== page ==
Perhaps the kingdom has some jobs that no free person would choose to accept -- work in a radioactive mine, for example; or, work in a brothel; or, work for "elves [who can be] more cruel than any human slaveowner" -- so that the only way to staff this work is with slaves.

Conversely of course the royalty have no problem finding people willing (even eager) to work as salaried employees.

Other possibilities -- the prevailing religion says that "might is right" rather than "blessed are the brotherly"; there's racism, nationalism, classism, etc., which let people see slaves as sub-human or non-human; the monarchs aren't "absolute" and there's no political movement/will to emancipate slaves.

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Because the Monarch would face a rebellion

Lets do a thought experiment.

There was a movement to make George Washington King of the United States. Lets just say that happens. He rules over a land divided into a pro- and anti-slavery fashion.

Now, King George I of America dies. Who will be heir? George has no children, he had only a nephew (who died with no children) and an eighteen year old step-grandson. Not much to hinge a dynastic claim on.

Lets say the Continental Assembly goes back to the well and gets a new king, John Adams, who was the natural successor. Now John I did have a son, John II, or John Quincy Adams. John II would have been king from the 1820s to the 1840s. John Quincy Adams is also remembered as a fierce abolitionist.

What do you suppose would have happened if King John II had tried to abolish slavery? Or perhaps his son, Charles Francis Adams, King Charles I, if he had tried to abolish slavery in, say, 1861?

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  • $\begingroup$ Presumably the same thing that happened to his namesake, for a similar reason. Then again, Americans are fond of their guns $\endgroup$ – nzaman Nov 18 '18 at 14:18
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There's an excellent scene from Tamora Pierce's Squire which explains exactly why practices that the royal family abhors might still be around.

"It's not right," [the king] told Kel, to her profound shock. "Only a fool would say that it was. I am called many things," he admitted with a crooked smile, "but 'fool' isn't one. What do you want?"
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"Change the law, sire."

"Change the law," the king repeated. "Squire, what do you think her majesty and I have done ever since we took the thrones? No, don't answer - I dread to think what you might have the courage to say. We have been trying to change laws - not this particular one, but many like it." He smiled bitterly. "The problem is that monarchs who wish to live until their grandchildren are born do not hand down any law they like. We must treat with our nobles, who are equipped to go to war against us; we must compromise with them. We must treat and compromise with merchants, who give loans for pet projects such as dredging Port Legann's harbor. We compromise and treat with farmers, who feed us, and street people, who can burn a city down. There are priests and priestesses, who can tell people the gods have turned their faces from the Crown, so they need not obey us. And the mages - I'll leave it to your imagination what mages will do when angered. Any law Thayet and I propose offends someone. We must balance opposing forces. Our successes vary."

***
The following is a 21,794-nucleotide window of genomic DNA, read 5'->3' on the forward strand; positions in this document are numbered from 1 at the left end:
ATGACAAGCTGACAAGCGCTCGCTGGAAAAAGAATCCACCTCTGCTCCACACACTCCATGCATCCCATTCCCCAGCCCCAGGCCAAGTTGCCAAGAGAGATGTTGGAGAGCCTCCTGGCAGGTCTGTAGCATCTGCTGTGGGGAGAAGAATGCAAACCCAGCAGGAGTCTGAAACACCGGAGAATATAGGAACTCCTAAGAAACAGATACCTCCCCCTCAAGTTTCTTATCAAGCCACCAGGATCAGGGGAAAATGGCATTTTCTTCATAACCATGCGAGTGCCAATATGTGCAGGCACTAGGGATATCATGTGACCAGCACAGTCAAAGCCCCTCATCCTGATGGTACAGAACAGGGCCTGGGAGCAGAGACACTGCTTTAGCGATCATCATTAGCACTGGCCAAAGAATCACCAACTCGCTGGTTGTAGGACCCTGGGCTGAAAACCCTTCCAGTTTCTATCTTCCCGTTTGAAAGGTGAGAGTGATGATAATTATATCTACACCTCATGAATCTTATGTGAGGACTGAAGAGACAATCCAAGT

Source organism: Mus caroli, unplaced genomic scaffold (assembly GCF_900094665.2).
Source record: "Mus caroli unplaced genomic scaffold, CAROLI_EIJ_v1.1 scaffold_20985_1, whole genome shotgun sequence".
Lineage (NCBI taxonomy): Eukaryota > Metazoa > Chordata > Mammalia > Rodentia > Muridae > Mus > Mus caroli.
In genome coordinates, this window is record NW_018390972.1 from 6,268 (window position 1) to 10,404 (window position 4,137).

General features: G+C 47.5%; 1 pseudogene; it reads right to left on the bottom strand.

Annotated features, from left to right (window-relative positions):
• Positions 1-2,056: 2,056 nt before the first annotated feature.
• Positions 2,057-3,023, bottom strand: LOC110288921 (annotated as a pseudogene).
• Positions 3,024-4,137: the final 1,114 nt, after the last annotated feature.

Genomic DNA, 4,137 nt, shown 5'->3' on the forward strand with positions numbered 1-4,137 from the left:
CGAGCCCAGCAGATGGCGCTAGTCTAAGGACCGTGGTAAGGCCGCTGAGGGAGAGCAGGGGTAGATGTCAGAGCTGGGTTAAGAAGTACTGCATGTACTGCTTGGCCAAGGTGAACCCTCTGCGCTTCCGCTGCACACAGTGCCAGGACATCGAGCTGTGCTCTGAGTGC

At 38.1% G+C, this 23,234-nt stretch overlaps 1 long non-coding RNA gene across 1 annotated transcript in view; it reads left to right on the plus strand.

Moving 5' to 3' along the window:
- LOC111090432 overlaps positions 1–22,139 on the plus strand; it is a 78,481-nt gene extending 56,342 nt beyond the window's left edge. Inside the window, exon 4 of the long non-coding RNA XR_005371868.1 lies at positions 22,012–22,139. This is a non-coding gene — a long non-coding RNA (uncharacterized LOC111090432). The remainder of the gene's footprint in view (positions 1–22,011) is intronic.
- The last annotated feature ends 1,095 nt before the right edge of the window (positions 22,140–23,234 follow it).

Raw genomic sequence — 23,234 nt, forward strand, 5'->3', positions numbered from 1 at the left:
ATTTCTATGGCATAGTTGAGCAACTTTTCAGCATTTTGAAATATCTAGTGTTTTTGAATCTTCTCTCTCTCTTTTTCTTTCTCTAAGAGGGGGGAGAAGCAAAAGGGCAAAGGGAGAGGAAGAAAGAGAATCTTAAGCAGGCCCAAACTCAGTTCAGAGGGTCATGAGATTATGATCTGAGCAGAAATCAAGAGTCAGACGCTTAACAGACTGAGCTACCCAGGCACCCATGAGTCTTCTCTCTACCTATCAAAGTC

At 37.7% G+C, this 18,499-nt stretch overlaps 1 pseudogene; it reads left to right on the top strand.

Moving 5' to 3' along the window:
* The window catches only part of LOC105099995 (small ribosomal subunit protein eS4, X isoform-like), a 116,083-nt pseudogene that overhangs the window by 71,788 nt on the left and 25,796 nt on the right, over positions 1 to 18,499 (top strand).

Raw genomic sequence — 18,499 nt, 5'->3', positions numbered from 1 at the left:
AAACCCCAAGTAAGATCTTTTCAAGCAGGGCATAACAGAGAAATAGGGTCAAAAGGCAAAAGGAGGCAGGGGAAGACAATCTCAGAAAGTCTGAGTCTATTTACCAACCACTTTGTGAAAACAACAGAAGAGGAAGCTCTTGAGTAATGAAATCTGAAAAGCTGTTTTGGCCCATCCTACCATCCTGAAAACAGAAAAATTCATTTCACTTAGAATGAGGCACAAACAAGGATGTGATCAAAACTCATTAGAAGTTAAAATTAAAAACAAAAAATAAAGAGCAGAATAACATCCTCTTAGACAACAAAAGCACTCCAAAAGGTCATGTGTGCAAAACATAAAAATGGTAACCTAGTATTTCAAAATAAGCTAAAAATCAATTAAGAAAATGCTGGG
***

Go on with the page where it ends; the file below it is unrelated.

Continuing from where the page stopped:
Kings generally have more power than anyone they rule over. But they do not have more power than everyone they rule over. There's a limit to how heavily they can rule from above.

From actual history, the Magna Carta was signed after a group of barons got tired of the monarch's rule through force.

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A History of Slavery

In the old days, slavery was actually the norm in your kingdom. It was in fact the entire basis of your kingdom's economy; a huge chunk of the market was the buying and selling of slaves, and the other sectors made heavy use of them. In other words slaves were literally the lifeblood of the system. It's likely that the royal family of the past took a much less negative view of slavery, but in more recent times they changed for the better(possibly because another dynasty took the throne).

Even though the newer royals want to outlaw slavery, they can't just do it right away. That would invite the kingdom's total collapse, a civil war and possibly a hostile takeover by a not-so-friendly neighbour. They have to slowly wean the nation as a whole away from slavery while gradually reducing the ground within which slavers have to operate, so that's what they've been doing over several generations.

In the meantime, while slavery is not totally abolished and slave owners/traders still exist, folks of all races who are(or think themselves to be)truly destitute would be "recruited" or throw themselves at the slavers in hopes of having food and lodging provided for them. This would contribute to the negative view most people would have of slavers; they'd be seen as bottom feeders who prey on the most vulnerable.

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  • $\begingroup$ "entire basis" would be wrong for this kingdom, but it is true for a couple of the human kingdoms. While I disagree with the beginning part of this answer, I'd say it's a good enough answer to work with when put in combination with other stated answers. $\endgroup$ – Sora Tamashii Nov 19 '18 at 23:00